Subject to invest after COVID: is this the next big opportunity?

The next wave of motivated sellers is coming!!! Well, that’s what I keep hearing anyway. We’ve been talking about this and other COVID related tips on our YouTube channel. If you haven’t checked, please do. One short video a week that helps real estate investors, like you, make more money. While you’re there do me a favor and check out our videos on YouTube hit subscribe. The more subscribers we have, the more people will see our videos and the more people we can help.

I am regularly asked what the next opportunities for real estate investors will be. Especially during these difficult times. Last month I opened up and discussed my opinion on what to watch for. I mentioned that I don’t think lease option transactions are the low hanging fruit. At least not in the short term. Not sure what a leaseable option is? Look at this post.

Other super smart real estate investors disagree with me. His argument is that when sellers are in distress, there is more motivation and sellers will be more open to your creative offerings. While I don’t disagree, I think most of these sellers will have other options. Subject and lease options are most often used when there is an extremely motivated seller who must sell but lacks the capacity. It could be an impending foreclosure, but most often it happens when they don’t have the capital to properly list the property and pay all closing fees and commissions. If they can’t make the payments, interest and late fees continue to add up, putting them further and further away from a successful closing. Both subject and lease options are fairly safe for the buyer, but are risky transactions for the seller. With these transactions, the seller remains in the underlying loan. They are still responsible, but they trust someone else to make the payments. These transactions are perfect for solving the seller’s problem when he has no other option.

There are two reasons why I think it will be a while before we see real traction with these long strategies.

As mentioned, these creative buying strategies work well with motivated sellers who don’t have the capital to sell in the more traditional way. In most markets, the appreciation rate has skyrocketed in recent years. Anyone who has owned a home for a while will likely have equity from appreciation alone. Add that to the fact that the 2008 credit crunch all but eliminated low and no down payments. Unless the buyer has used VA or FHA, there is a high chance that they will have 10% or more as a down payment. They have equity from the day they bought the house. The interesting thing about VA loans is that they have a low default rate. VA borrowers generally don’t have a problem because the debt-to-income ratio to qualify for these loans is low, meaning the borrower has more than enough income to support the debt. You also don’t see a ton of VA loans unless you’re in a military town. So this leaves us with FHA loans that make up less than 15% of all loans out there. FHA loans can be risky due to flexible guidelines and a 3.5% down payment requirement.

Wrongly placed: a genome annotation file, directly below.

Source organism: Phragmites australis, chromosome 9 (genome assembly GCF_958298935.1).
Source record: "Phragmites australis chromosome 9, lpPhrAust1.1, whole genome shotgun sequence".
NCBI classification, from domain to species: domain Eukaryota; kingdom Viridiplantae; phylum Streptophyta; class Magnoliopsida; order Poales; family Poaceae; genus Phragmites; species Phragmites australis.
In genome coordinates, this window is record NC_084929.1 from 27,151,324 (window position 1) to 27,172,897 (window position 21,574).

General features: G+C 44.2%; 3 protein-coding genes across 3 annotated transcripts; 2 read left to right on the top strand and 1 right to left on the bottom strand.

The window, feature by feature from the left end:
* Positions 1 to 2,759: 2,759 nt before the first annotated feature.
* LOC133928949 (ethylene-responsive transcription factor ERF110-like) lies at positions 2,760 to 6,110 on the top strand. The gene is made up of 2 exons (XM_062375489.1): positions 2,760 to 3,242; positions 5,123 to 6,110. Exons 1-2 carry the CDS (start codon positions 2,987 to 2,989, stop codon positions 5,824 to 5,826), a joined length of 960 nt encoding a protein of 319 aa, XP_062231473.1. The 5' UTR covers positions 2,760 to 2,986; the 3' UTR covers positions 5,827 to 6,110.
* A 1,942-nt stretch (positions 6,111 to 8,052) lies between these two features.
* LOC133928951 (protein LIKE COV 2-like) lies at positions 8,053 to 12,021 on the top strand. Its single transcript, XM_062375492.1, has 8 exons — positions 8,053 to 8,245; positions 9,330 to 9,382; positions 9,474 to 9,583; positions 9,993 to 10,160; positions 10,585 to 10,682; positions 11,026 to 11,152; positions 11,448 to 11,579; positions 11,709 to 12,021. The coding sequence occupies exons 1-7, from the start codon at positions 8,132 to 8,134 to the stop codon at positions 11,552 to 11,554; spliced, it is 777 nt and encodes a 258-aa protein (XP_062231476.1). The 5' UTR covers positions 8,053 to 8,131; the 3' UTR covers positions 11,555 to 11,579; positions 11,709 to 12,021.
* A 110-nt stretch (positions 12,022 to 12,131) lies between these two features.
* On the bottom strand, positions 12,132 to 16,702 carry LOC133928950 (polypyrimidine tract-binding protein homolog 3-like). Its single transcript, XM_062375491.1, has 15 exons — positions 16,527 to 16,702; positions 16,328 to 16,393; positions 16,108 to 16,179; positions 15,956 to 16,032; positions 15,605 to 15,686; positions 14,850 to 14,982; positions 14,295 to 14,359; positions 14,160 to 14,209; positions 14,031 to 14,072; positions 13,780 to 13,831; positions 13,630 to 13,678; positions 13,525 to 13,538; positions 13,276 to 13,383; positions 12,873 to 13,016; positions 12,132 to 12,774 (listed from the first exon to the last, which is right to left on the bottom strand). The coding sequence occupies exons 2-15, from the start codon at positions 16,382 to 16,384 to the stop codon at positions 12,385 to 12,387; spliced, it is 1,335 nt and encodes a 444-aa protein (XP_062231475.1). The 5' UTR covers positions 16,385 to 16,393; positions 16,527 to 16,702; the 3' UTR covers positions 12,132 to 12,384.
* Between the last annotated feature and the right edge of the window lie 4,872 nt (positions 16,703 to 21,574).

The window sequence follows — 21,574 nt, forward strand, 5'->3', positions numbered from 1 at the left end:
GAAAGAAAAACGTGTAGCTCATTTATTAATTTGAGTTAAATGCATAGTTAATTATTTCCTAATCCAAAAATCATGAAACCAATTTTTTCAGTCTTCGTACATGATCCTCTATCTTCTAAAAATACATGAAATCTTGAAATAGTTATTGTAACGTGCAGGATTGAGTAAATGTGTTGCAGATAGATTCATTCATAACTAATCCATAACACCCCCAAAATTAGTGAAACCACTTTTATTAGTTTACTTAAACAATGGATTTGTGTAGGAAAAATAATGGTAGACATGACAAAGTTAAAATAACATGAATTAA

We have talked in the past about the risk of leniency agreements and how they could be causing limited supply. When they start coming due, we could see a wave of loan defaults. While that is true, according to Black Knight, only 9% of loans in forbearance have less than 10% equity. Even the most problematic loans, the ones that could cause a collapse, have equity and should be able to be sold with a real estate agent if necessary. The only interesting argument is the recent refinancing frenzy. With rates at record lows, people have been tapping into their capital. While this is the case, the LTV guidelines for a cash-out refinance are still low, so even those borrowers retained equity in their homes.

The other reason why I don’t think we’re going to see a wave of clamp or lease options is interest rates. These strategies work very well in a high rate environment. If the real estate investor can get another loan at a lower rate, he can pay more for the property. In a low-rate environment, such as the one we find ourselves in now, investors can lock in rates on new loans that are similar to or better than taking a loan from a seller. There are few incentives to pay more for a property. The Fed has already committed to keeping rates low through 2021.

With all of this being said, I don’t want to discourage you from being on the lookout for these buying strategies. As many of you know, I’ve done over a hundred of these and that’s how I got started as a real estate investor. I really love these strategies. Both work well in any market, and there will always be sellers for whom this type of offer is perfect. I just wanted to share why I think investors who are waiting for this to be the next big thing might have a long wait.

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